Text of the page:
SchoolArts Magazine

April 2016

SchoolArts is a national art education magazine committed to promoting excellence, advocacy, and professional support for educators in the visual arts since 1901.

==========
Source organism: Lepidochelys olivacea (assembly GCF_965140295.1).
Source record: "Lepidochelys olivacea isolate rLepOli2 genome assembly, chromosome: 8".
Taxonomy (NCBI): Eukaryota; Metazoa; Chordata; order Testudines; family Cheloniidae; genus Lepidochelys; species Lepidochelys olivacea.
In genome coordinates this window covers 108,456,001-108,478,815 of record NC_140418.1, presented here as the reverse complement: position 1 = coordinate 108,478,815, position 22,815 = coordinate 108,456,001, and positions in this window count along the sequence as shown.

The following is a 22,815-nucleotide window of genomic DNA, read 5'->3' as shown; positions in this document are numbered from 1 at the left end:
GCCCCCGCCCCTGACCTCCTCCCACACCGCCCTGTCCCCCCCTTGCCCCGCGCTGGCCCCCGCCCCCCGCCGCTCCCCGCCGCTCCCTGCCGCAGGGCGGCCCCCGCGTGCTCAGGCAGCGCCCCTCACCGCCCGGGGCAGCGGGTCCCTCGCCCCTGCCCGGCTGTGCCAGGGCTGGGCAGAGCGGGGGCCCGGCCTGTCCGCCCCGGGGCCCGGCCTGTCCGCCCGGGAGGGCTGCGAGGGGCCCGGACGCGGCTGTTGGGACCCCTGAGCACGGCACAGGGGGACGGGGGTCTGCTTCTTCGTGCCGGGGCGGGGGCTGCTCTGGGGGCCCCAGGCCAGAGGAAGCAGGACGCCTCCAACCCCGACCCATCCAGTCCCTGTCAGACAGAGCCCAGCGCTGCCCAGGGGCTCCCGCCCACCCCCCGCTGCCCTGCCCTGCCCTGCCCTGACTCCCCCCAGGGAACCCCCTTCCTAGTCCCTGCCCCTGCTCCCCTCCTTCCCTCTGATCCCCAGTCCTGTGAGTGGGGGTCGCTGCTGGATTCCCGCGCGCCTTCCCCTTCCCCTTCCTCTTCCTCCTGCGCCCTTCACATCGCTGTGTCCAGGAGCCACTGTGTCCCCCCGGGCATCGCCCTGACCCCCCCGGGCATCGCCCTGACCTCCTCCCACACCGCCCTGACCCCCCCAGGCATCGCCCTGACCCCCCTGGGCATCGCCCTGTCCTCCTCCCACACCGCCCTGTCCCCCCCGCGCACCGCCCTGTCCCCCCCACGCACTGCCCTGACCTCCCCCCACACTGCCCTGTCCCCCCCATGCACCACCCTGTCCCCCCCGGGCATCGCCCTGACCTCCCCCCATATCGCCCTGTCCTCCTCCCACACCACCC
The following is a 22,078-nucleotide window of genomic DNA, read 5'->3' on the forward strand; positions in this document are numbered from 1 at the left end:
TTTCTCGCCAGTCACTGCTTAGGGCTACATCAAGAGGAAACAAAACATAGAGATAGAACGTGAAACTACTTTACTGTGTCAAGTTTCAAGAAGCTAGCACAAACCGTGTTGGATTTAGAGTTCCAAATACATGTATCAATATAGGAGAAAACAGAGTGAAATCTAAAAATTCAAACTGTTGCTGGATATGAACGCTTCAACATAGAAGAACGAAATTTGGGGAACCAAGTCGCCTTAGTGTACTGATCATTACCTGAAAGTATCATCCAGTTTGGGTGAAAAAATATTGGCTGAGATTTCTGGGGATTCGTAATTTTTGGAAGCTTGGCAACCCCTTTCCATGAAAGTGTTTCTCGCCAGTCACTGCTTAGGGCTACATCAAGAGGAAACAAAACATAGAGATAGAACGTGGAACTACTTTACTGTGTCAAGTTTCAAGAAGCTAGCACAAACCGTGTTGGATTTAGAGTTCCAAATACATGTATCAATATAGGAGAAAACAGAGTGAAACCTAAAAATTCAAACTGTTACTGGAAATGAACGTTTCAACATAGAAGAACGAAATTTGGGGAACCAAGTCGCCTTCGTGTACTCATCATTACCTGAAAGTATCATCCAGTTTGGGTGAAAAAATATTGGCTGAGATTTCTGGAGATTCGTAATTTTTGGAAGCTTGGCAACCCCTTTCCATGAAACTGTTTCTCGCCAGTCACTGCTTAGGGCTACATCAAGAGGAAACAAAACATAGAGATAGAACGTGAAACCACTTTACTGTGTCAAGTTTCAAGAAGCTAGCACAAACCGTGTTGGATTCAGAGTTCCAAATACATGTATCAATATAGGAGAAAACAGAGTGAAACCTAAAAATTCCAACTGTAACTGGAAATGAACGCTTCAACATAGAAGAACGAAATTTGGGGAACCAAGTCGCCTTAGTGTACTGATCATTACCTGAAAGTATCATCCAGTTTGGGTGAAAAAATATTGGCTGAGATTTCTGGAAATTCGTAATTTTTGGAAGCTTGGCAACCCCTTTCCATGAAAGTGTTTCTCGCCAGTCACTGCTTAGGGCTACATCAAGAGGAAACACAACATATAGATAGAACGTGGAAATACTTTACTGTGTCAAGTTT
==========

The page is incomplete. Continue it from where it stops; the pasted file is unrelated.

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10. Be Yourself Being yourself allows you to enjoy your time with your students. If you treat your students like adults, they will treat you with respect. I like to infuse humor with my teach- ing, which makes my students more comfortable in the class- room. 9. Focus on the Positive We are constantly faced with high demand for increasing rigor within the curriculum. It's easy to be overwhelmed. However, the earlier you learn that there are things that you can control and things that you cannot, you're more apt to make better decisions by focus- ing on the positive. Focus on what you can change. 8. Push Yourself into the Unknown I am driven by not knowing what may happen next. This may sound some - what frightening, but I have found that I enjoy being challenged. We teach students to practice critical thinking and problem solving. Shouldn't we do the same? 7. Ignore the Critics and Take Risks This is a difficult thing to do, espe- cially when you're a beginning art teacher. However, to develop as a professional you must take risks and ignore what people may say about your decisions. Learn from your mistakes and move on. Trust your gut. If you don't take risks, how will you grow? 6. Focus on Your Students What you do in the classroom isn't about you—it's about your students. If a student has a difficult time learning something, figure out a way to differ - entiate your instruction. If a student is not being challenged, figure out how to increase rigor. As educators, it's our responsibility to provide students with the tools they need to succeed. 5. Laugh Most of us go into education because we want to teach what we are pas- sionate about, but we often forget to enjoy ourselves. It's okay to laugh once in a while. Students like to see that you're human. Laughter is just one way to make your classroom a more comfortable place. 4. Surround Yourself with Good People Rather than wasting precious energy on things you cannot control, sur- round yourself with people who are positive, optimistic, and will- ing to embrace change for the betterment of the students. 3. Smile I stand outside of my class- room during passing period every day in a special spot where I greet students with a smile or a "How's it going?" This small gesture can make a world of difference in the way students interact with you and each other. 2. Advocate and Promote When I first started teaching, I could tell that staff and stu - dents didn't fully understand what happens inside the art classroom. I discovered ways to bring art education into the hallways and into the community by writing press releases, creating opportuni - ties for my students' work to be displayed in local busi - nesses, including art news in our parent newsletter, writing an annual review and send - ing it to my school board and superintendent, submitting student artwork to local and state art exhibitions, and joining my state's art education asso - ciation. Today, the art department is a creative and integral part of my school. 1. Follow your Instincts This is the most important piece of advice I can offer any teacher new to the profession. There's a reason you became an art teacher. Let this reason guide you to create the best possible art program for your students and school. You are the only person who knows what's best for your students. It's okay to ask for advice, but be sure to follow your own instincts. Carve your own path to success. Frank Juarez is art department chair at Sheboygan North High School in She- boygan, Wisconsin, and founder of the Midwest Artist Studios Project and the 365 Artists 365 Days Project. fjuarez@ sasd.net SCHOOLARTSMAGAZINE.COM 39 Wha ou do in the classroom isn't about ou; it's alwa s about our students.

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